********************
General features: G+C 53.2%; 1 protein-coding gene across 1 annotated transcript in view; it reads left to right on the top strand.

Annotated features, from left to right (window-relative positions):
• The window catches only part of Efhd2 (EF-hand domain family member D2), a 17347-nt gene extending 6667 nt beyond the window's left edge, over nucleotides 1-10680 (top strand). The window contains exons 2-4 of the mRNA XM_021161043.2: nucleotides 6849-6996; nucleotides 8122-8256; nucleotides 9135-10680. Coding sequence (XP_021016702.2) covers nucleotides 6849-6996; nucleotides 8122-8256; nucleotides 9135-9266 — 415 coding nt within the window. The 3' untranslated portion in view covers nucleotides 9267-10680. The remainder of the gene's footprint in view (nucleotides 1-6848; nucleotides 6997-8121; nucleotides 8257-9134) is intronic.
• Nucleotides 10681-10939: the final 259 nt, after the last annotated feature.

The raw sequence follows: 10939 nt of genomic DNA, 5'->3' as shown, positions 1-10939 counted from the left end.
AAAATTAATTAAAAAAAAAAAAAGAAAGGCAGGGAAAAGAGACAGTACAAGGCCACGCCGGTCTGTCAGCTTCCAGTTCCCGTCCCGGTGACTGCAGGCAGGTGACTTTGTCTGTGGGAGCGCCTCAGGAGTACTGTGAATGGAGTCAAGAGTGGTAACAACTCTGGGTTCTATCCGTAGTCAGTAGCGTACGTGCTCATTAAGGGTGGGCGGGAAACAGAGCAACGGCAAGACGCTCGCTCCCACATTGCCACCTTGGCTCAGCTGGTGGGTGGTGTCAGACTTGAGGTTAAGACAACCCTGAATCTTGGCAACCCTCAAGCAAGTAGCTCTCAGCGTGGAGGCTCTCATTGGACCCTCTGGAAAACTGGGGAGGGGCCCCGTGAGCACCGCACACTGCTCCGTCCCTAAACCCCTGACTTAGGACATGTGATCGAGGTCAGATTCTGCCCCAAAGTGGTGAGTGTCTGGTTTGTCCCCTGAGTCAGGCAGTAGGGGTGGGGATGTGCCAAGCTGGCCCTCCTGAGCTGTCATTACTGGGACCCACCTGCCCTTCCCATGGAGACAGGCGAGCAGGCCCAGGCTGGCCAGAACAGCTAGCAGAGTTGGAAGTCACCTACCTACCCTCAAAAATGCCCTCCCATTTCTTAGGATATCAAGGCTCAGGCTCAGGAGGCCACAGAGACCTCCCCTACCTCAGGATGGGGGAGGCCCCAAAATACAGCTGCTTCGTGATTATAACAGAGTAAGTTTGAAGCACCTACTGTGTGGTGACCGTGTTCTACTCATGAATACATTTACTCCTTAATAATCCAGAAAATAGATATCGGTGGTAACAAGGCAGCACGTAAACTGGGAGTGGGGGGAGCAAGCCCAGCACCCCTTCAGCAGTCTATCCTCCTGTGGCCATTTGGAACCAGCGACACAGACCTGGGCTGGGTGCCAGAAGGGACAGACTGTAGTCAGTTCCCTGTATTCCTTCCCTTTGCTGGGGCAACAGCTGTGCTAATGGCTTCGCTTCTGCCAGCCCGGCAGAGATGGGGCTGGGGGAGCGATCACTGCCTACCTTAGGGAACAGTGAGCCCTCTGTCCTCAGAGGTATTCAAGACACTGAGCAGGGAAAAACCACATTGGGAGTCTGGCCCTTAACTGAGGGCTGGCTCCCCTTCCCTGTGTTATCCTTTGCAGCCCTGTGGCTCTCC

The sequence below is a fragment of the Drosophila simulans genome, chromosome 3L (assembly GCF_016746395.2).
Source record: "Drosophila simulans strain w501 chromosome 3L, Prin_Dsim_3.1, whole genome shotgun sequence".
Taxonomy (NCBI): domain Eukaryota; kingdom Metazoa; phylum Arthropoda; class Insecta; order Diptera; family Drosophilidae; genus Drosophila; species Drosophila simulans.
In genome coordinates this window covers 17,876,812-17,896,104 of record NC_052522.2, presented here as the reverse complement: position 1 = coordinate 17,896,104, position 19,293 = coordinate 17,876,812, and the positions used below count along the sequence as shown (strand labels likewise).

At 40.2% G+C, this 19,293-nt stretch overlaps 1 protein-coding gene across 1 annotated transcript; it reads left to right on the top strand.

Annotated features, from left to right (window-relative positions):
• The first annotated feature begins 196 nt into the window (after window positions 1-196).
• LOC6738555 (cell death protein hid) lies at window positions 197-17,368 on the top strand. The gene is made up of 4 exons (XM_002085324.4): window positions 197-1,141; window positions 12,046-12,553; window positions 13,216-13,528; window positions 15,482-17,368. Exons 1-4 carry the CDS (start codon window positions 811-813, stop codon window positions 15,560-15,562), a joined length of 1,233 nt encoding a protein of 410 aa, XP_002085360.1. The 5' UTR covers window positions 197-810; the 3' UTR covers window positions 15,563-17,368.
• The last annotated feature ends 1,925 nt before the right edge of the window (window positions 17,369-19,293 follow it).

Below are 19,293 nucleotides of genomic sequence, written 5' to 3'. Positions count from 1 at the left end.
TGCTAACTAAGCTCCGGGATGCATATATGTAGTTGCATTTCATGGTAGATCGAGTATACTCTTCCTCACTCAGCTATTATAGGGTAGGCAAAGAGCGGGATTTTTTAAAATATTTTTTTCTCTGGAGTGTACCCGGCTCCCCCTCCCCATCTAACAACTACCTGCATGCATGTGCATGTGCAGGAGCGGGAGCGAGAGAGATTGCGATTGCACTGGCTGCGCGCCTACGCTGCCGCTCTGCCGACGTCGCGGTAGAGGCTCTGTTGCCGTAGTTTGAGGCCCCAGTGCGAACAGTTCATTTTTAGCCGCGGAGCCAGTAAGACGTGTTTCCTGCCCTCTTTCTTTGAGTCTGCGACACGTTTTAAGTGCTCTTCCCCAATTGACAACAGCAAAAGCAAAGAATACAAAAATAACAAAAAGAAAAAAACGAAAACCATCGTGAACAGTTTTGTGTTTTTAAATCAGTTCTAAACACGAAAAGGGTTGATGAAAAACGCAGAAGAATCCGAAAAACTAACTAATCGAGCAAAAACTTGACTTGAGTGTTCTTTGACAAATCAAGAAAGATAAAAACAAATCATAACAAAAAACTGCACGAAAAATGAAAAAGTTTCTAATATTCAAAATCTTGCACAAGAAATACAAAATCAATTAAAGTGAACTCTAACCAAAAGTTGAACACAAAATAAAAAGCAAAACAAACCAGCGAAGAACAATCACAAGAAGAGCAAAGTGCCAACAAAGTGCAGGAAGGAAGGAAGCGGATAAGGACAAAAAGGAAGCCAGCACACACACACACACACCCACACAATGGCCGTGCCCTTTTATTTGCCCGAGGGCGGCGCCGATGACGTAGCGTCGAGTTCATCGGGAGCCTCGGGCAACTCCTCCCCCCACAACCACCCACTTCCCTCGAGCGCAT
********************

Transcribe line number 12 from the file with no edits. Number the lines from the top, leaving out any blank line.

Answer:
Annotated features, from left to right (window-relative positions):